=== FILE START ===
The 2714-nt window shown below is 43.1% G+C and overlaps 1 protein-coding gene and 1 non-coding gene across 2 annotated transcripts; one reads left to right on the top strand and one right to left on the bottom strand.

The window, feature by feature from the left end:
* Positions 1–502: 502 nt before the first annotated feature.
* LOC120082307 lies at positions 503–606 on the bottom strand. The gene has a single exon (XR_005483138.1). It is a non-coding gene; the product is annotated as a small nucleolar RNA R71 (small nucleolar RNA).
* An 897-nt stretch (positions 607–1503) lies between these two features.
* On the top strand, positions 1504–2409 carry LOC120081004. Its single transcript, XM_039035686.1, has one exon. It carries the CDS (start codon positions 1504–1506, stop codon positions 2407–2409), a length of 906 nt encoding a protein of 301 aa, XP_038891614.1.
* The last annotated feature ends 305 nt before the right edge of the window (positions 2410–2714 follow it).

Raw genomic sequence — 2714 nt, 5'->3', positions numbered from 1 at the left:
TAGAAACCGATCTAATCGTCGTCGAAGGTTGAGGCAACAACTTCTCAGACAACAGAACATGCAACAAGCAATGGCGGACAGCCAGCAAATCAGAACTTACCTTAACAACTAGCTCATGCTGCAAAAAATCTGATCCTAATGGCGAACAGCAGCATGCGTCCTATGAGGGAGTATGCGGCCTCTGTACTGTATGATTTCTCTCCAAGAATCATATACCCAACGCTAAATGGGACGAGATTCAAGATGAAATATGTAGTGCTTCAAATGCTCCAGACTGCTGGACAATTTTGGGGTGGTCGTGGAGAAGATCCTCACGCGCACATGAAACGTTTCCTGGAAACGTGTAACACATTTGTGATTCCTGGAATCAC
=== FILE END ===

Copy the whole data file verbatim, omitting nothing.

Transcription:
The 2714-nt window shown below is 43.1% G+C and overlaps 1 protein-coding gene and 1 non-coding gene across 2 annotated transcripts; one reads left to right on the top strand and one right to left on the bottom strand.

The window, feature by feature from the left end:
* Positions 1–502: 502 nt before the first annotated feature.
* LOC120082307 lies at positions 503–606 on the bottom strand. The gene has a single exon (XR_005483138.1). It is a non-coding gene; the product is annotated as a small nucleolar RNA R71 (small nucleolar RNA).
* An 897-nt stretch (positions 607–1503) lies between these two features.
* On the top strand, positions 1504–2409 carry LOC120081004. Its single transcript, XM_039035686.1, has one exon. It carries the CDS (start codon positions 1504–1506, stop codon positions 2407–2409), a length of 906 nt encoding a protein of 301 aa, XP_038891614.1.
* The last annotated feature ends 305 nt before the right edge of the window (positions 2410–2714 follow it).

Raw genomic sequence — 2714 nt, 5'->3', positions numbered from 1 at the left:
TAGAAACCGATCTAATCGTCGTCGAAGGTTGAGGCAACAACTTCTCAGACAACAGAACATGCAACAAGCAATGGCGGACAGCCAGCAAATCAGAACTTACCTTAACAACTAGCTCATGCTGCAAAAAATCTGATCCTAATGGCGAACAGCAGCATGCGTCCTATGAGGGAGTATGCGGCCTCTGTACTGTATGATTTCTCTCCAAGAATCATATACCCAACGCTAAATGGGACGAGATTCAAGATGAAATATGTAGTGCTTCAAATGCTCCAGACTGCTGGACAATTTTGGGGTGGTCGTGGAGAAGATCCTCACGCGCACATGAAACGTTTCCTGGAAACGTGTAACACATTTGTGATTCCTGGAATCAC